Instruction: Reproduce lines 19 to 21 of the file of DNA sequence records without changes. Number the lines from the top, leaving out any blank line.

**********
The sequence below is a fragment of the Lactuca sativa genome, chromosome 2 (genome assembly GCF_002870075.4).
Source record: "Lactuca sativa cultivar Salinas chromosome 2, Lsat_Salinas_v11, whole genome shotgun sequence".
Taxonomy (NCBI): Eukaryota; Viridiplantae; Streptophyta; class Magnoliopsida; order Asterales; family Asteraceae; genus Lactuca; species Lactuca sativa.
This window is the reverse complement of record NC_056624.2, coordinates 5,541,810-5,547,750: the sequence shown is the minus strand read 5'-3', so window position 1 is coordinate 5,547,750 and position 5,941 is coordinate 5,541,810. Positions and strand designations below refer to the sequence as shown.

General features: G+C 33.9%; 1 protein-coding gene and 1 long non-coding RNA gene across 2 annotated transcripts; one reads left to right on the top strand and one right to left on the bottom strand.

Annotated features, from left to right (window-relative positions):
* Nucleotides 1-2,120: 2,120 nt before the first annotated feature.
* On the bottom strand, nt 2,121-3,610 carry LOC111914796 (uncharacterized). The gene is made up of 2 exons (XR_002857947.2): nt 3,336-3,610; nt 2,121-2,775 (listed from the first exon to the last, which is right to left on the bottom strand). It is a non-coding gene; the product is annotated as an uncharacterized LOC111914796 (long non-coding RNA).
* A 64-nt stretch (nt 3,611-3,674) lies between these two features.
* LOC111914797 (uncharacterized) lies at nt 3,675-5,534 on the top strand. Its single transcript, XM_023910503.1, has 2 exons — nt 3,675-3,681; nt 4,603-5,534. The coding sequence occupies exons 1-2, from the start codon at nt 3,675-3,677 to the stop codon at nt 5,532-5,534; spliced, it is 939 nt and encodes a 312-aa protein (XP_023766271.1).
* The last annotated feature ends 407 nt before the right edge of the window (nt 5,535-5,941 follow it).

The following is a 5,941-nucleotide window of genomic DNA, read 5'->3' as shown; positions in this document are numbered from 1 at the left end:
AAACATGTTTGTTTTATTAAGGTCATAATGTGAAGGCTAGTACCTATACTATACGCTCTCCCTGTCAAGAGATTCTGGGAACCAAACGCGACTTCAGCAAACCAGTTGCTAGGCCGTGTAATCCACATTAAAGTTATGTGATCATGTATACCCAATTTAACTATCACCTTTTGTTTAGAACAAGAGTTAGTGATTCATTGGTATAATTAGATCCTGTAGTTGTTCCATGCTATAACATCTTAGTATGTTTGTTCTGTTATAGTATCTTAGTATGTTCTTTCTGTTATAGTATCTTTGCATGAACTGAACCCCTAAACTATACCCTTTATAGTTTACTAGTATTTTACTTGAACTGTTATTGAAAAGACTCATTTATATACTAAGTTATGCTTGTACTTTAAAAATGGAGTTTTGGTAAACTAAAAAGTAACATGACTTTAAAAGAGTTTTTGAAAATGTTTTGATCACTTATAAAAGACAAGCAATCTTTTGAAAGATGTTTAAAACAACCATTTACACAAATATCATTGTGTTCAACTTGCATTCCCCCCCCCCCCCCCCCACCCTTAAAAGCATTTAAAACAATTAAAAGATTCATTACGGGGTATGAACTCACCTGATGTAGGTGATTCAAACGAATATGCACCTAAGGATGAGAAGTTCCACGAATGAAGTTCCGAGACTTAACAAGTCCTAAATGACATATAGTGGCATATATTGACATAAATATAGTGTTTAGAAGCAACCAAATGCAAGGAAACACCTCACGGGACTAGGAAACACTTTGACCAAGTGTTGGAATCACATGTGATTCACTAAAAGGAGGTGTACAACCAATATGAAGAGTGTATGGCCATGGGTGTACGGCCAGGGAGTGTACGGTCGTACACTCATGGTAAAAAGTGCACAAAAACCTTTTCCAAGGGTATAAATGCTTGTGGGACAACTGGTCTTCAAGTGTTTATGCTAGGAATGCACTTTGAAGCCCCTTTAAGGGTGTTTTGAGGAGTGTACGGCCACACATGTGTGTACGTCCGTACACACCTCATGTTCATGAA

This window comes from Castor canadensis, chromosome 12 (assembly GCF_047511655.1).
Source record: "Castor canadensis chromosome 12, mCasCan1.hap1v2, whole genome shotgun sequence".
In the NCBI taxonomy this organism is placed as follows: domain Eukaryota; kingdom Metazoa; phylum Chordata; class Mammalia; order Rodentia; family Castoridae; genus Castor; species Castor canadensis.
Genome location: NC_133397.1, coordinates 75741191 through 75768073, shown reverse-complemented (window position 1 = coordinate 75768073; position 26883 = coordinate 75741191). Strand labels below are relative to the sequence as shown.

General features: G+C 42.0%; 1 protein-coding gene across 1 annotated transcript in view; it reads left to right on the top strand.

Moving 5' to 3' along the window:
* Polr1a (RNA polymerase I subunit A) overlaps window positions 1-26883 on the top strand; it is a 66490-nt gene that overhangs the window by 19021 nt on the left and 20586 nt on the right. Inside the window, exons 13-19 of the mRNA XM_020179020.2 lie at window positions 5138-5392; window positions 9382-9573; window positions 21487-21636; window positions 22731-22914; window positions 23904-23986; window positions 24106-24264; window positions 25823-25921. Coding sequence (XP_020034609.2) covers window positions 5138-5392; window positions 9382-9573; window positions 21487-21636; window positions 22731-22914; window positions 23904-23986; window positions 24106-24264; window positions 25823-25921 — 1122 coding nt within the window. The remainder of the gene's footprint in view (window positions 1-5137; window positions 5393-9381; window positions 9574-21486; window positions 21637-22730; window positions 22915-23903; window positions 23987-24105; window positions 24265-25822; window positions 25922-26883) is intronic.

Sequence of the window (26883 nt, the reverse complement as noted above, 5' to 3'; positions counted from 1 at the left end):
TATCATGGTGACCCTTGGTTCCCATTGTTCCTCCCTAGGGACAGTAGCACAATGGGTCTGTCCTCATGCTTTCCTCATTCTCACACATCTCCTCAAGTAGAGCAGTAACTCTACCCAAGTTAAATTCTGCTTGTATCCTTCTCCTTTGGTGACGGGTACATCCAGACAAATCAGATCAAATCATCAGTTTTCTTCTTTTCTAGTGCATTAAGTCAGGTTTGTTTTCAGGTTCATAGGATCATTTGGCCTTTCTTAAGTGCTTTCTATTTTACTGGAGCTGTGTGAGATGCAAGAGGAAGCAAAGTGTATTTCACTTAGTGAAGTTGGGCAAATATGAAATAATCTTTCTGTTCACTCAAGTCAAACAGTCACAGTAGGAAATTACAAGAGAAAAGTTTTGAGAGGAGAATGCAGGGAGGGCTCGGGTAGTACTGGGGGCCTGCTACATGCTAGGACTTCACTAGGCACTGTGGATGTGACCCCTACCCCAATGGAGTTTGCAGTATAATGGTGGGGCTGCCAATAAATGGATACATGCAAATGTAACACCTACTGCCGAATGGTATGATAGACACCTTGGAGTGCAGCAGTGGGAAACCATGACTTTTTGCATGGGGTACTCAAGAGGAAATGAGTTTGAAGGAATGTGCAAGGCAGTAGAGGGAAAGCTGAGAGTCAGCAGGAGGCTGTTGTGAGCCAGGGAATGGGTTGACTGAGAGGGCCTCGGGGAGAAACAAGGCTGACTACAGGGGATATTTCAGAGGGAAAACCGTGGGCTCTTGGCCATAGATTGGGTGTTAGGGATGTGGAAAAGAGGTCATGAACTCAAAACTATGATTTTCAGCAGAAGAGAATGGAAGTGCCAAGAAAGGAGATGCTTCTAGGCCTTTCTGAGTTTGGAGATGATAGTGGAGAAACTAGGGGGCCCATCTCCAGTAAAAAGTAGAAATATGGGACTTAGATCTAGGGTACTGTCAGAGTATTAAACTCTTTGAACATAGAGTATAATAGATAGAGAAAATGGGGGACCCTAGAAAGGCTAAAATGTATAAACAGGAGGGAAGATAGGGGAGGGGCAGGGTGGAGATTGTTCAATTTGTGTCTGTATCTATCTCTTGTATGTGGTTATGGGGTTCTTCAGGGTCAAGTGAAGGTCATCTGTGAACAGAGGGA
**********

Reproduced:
Moving 5' to 3' along the window:
* Polr1a (RNA polymerase I subunit A) overlaps window positions 1-26883 on the top strand; it is a 66490-nt gene that overhangs the window by 19021 nt on the left and 20586 nt on the right. Inside the window, exons 13-19 of the mRNA XM_020179020.2 lie at window positions 5138-5392; window positions 9382-9573; window positions 21487-21636; window positions 22731-22914; window positions 23904-23986; window positions 24106-24264; window positions 25823-25921. Coding sequence (XP_020034609.2) covers window positions 5138-5392; window positions 9382-9573; window positions 21487-21636; window positions 22731-22914; window positions 23904-23986; window positions 24106-24264; window positions 25823-25921 — 1122 coding nt within the window. The remainder of the gene's footprint in view (window positions 1-5137; window positions 5393-9381; window positions 9574-21486; window positions 21637-22730; window positions 22915-23903; window positions 23987-24105; window positions 24265-25822; window positions 25922-26883) is intronic.

Sequence of the window (26883 nt, the reverse complement as noted above, 5' to 3'; positions counted from 1 at the left end):